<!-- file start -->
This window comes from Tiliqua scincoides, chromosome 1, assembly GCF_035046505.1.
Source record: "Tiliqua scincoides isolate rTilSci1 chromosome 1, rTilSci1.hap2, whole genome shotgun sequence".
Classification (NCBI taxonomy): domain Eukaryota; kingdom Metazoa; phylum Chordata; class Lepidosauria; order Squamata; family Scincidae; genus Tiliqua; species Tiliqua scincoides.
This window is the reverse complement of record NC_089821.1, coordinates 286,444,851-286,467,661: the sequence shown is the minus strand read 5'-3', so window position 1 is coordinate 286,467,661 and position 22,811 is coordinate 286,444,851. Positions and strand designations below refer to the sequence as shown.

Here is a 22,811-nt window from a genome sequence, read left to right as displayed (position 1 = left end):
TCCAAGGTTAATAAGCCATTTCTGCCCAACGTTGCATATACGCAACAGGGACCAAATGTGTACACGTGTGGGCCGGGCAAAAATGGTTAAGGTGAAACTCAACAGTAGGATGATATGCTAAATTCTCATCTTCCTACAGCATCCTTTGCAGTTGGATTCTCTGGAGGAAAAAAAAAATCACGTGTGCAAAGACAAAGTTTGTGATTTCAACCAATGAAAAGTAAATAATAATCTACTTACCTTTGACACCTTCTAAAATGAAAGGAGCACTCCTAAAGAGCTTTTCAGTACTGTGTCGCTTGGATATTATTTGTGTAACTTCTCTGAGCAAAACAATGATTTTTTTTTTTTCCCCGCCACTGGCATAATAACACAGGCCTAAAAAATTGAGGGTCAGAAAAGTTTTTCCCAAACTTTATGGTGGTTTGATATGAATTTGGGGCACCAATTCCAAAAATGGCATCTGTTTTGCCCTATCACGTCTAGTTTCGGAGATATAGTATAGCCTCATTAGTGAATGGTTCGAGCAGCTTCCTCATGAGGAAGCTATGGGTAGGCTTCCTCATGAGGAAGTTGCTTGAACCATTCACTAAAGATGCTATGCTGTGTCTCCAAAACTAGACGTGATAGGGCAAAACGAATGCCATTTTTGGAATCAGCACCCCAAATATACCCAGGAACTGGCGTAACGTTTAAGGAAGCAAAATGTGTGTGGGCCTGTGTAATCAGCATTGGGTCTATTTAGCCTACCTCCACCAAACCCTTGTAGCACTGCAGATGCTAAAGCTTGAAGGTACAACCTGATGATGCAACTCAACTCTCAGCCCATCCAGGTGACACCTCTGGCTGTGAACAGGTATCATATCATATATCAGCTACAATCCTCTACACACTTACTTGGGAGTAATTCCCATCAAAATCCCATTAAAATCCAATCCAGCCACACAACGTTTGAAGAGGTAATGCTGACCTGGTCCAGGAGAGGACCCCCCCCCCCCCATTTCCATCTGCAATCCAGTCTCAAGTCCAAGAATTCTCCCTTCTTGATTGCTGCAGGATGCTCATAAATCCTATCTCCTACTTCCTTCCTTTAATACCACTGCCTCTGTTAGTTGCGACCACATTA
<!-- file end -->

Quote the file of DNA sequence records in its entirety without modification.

This window comes from Tiliqua scincoides, chromosome 1, assembly GCF_035046505.1.
Source record: "Tiliqua scincoides isolate rTilSci1 chromosome 1, rTilSci1.hap2, whole genome shotgun sequence".
Classification (NCBI taxonomy): domain Eukaryota; kingdom Metazoa; phylum Chordata; class Lepidosauria; order Squamata; family Scincidae; genus Tiliqua; species Tiliqua scincoides.
This window is the reverse complement of record NC_089821.1, coordinates 286,444,851-286,467,661: the sequence shown is the minus strand read 5'-3', so window position 1 is coordinate 286,467,661 and position 22,811 is coordinate 286,444,851. Positions and strand designations below refer to the sequence as shown.

Here is a 22,811-nt window from a genome sequence, read left to right as displayed (position 1 = left end):
TCCAAGGTTAATAAGCCATTTCTGCCCAACGTTGCATATACGCAACAGGGACCAAATGTGTACACGTGTGGGCCGGGCAAAAATGGTTAAGGTGAAACTCAACAGTAGGATGATATGCTAAATTCTCATCTTCCTACAGCATCCTTTGCAGTTGGATTCTCTGGAGGAAAAAAAAAATCACGTGTGCAAAGACAAAGTTTGTGATTTCAACCAATGAAAAGTAAATAATAATCTACTTACCTTTGACACCTTCTAAAATGAAAGGAGCACTCCTAAAGAGCTTTTCAGTACTGTGTCGCTTGGATATTATTTGTGTAACTTCTCTGAGCAAAACAATGATTTTTTTTTTTTCCCCGCCACTGGCATAATAACACAGGCCTAAAAAATTGAGGGTCAGAAAAGTTTTTCCCAAACTTTATGGTGGTTTGATATGAATTTGGGGCACCAATTCCAAAAATGGCATCTGTTTTGCCCTATCACGTCTAGTTTCGGAGATATAGTATAGCCTCATTAGTGAATGGTTCGAGCAGCTTCCTCATGAGGAAGCTATGGGTAGGCTTCCTCATGAGGAAGTTGCTTGAACCATTCACTAAAGATGCTATGCTGTGTCTCCAAAACTAGACGTGATAGGGCAAAACGAATGCCATTTTTGGAATCAGCACCCCAAATATACCCAGGAACTGGCGTAACGTTTAAGGAAGCAAAATGTGTGTGGGCCTGTGTAATCAGCATTGGGTCTATTTAGCCTACCTCCACCAAACCCTTGTAGCACTGCAGATGCTAAAGCTTGAAGGTACAACCTGATGATGCAACTCAACTCTCAGCCCATCCAGGTGACACCTCTGGCTGTGAACAGGTATCATATCATATATCAGCTACAATCCTCTACACACTTACTTGGGAGTAATTCCCATCAAAATCCCATTAAAATCCAATCCAGCCACACAACGTTTGAAGAGGTAATGCTGACCTGGTCCAGGAGAGGACCCCCCCCCCCCCATTTCCATCTGCAATCCAGTCTCAAGTCCAAGAATTCTCCCTTCTTGATTGCTGCAGGATGCTCATAAATCCTATCTCCTACTTCCTTCCTTTAATACCACTGCCTCTGTTAGTTGCGACCACATTA